How to cycle to work

Someone was quizzing me the other day about my commute to work.  First of all, yes, I cycle all year to work. I missed a few days when it was snowing in January – I wasn’t confident in my tires or the nervous drivers out there. I love cycling to work for the most part. Sometimes I sing on the way, sometimes I mentally compose eloquent and wicked comebacks to conversations long gone. Now, mine is only about 4 or 5km each way and I know lots of other are far more hard-core that I, but these are the choices I make:

1. I follow the bike route – I have no wish to compete for space on a busy road.

2. I ride about a meter from parked cars and I don’t meander in the street – this sometimes annoys drivers who wish I would tuck into the spaces where cars aren’t parked, or ride right next to the parked cars, but I am a big believer in consistency (not popping up back into the lane unexpectedly) and keeping my space from opening doors and individuals who have a elastic definition of “stop” at stop signs. So yeah, I take my space and I ride in a consistent manner.

3. I change at work. It’s not such a long ride that I need to, but I really hate getting my work-appropriate bras (ie, non-sport bars) sweaty, and I’m almost always sweaty when I arrive: either because it’s sunny and warm, or it’s cold and I”m layered up with shirts, sweater or rain jacket.  I change in the bathroom – not ideal, but whatever. I keep work-appropriate clothes in my desk at work (bringing home stuff regularly to launder), along with baby powder (see: sweat) and deoderant. I don’t have  make-up routine, so rinsing my face, putting on mascara and brushing my long hair is all the styling that I do.  I’m not Cycle Chic, but I admire those who are!

4. Changing at work solves some of the rain issues as well (because I do get rained on!), and I have winter/rain appropriate clothes. I have lightly lined cyling pants that keep me dry, and in the winter I wear silk long johns beneath with wool socks. I layer with a long sleeved moisture wicking shirt, a hoody of sweatshirt material and a cycling jacket with reflective tape. The jacket is light enough that without the layers I can continue to wear it long into spring and summer. I’ve got gloves, of course, and only a few times did I curse not having warmer lobster type gloves (but those are something like $50!!).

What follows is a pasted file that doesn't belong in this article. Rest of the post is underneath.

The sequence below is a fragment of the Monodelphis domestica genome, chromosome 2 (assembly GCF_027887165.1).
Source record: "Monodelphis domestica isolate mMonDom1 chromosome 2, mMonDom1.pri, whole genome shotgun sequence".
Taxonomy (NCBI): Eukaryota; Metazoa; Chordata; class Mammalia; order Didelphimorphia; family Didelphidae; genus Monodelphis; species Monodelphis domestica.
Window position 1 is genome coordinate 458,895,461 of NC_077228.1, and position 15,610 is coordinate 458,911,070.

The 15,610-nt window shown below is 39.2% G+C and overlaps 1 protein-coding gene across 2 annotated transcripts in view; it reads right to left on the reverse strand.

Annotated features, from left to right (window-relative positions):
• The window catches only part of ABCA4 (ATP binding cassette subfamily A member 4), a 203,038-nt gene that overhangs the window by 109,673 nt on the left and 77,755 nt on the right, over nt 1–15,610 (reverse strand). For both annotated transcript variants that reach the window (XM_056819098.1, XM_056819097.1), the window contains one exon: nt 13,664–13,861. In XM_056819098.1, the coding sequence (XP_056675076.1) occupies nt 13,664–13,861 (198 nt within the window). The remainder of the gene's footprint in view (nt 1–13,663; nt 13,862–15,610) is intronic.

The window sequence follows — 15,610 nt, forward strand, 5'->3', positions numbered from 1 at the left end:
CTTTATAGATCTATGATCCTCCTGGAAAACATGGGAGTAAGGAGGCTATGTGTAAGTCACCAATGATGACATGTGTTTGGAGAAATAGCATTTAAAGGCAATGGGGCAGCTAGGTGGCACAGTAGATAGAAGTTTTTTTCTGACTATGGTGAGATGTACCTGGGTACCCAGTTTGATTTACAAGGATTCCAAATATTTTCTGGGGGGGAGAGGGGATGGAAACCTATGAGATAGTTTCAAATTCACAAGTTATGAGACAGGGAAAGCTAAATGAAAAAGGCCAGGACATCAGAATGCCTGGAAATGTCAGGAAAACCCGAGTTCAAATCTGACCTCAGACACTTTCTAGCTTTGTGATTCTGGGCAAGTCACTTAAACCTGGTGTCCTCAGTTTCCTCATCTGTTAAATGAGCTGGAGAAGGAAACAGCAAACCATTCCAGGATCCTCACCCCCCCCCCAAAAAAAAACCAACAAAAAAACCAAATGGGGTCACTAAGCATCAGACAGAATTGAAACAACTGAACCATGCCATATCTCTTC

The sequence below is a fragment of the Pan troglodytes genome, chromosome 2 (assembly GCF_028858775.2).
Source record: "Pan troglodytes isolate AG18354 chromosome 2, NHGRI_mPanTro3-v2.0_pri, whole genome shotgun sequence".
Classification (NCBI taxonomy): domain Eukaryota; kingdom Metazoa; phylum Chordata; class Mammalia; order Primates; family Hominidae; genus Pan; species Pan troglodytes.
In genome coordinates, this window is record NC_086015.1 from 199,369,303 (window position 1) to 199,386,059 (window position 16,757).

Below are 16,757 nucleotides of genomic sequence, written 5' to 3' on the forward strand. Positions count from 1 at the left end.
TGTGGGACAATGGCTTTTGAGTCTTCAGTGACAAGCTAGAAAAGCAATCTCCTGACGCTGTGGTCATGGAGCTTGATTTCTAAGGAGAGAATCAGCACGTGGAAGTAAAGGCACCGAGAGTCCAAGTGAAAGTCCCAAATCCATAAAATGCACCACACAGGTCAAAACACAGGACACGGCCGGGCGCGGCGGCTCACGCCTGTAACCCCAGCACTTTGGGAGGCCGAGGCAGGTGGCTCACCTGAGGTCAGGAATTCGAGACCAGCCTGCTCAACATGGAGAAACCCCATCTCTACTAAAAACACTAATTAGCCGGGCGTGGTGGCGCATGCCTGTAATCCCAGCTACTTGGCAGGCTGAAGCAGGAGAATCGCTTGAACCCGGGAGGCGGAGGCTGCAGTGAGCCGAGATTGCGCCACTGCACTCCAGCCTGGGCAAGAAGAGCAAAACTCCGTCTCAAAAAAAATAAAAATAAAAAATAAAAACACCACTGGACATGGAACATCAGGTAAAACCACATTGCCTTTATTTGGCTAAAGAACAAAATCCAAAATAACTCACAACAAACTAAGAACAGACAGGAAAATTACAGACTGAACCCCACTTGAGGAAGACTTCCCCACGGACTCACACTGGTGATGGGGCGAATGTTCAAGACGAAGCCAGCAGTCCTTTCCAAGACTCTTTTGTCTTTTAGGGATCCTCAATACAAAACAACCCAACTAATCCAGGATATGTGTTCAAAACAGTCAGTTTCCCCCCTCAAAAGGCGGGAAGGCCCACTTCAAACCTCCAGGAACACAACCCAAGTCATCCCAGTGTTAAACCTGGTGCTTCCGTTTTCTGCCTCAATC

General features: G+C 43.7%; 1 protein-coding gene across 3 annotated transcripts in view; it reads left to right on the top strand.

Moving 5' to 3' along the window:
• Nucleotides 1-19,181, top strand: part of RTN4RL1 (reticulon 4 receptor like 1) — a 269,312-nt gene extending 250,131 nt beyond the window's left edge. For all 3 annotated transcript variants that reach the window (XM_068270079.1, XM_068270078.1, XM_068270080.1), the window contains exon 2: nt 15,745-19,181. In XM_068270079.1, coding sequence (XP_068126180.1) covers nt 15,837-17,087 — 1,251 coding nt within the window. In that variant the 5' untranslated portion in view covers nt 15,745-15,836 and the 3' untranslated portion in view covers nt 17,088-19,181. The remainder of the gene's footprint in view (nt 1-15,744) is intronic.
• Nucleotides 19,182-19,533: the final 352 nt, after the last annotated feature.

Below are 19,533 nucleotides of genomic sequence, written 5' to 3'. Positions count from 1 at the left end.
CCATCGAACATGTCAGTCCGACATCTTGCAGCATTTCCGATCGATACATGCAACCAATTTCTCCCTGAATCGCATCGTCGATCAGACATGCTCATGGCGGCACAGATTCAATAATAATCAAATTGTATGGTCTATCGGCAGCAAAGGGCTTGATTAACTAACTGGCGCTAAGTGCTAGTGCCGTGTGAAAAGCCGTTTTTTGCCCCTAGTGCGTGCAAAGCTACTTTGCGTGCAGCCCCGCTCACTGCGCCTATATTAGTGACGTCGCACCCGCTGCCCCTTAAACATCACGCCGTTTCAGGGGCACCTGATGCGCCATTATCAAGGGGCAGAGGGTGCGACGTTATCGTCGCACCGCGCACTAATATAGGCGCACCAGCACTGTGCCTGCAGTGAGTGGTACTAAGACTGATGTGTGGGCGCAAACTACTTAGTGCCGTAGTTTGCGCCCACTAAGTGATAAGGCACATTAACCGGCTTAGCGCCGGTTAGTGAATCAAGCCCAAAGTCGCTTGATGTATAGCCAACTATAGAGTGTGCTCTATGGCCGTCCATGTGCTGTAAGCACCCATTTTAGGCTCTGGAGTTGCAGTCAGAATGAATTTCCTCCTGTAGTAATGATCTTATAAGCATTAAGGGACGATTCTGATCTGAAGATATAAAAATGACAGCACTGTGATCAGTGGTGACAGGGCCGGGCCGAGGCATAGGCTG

5. I have battery powered lights for the front and the back of my bike (and extra reflective stickers from Modo Car Coop), and I keep extras in my pannier just in case I forget or lose a light.

6. I wouldn’t commute without my pannier – it cuts down on the sweat and I can fit what I need (lunch, book, maybe some fresh clothes) in the one pannier. I have a cover for when it’s really rainy, but I don’t get that wet, really (it’s only four km, and part of it is under the skytrain line, which cuts down on direct precipitation. mostly). If I don’t want to bring a pannier, I can always bungee cord a purse onto the rack.

7. As for the actual riding, I’ve gotten WAY stronger in the last year + of riding. Hills are easier and I suspect that I”m faster. I stopped timing my rides, because I was getting too competitive with myself. I ride pretty defensively, and am trigger happy with the bell. I always assume that drivers won’t stop completely at the stop signs or when turning right. I’m mostly proved wrong, and drivers see me and are courteous, but every once in a while you get a dingbat who is aggressive or oblivious.

8. Most days I remind myself that it’s not a race and I don’t try and beat the other cyclists off the block and I try and give pedestrians a wide berth on the shared pathway (some times easier than others, depending on what direction they’re walking and how many individuals or groups are sharing the path).

9. I learned basic maintenance for my bike: I change and adjust my own brakes, I can change the tire, I clean the chain (not as often as I should), and I occasionally (every year or year and a half) take it into the shop for a tune-up.

10. I bought a really expensive bike lock.

But mostly, I just do it, and I smile when people say it’s too cold or wet or dangerous for me. I’m at the point where I want to make more mods to to my bike – coloured tire rims?

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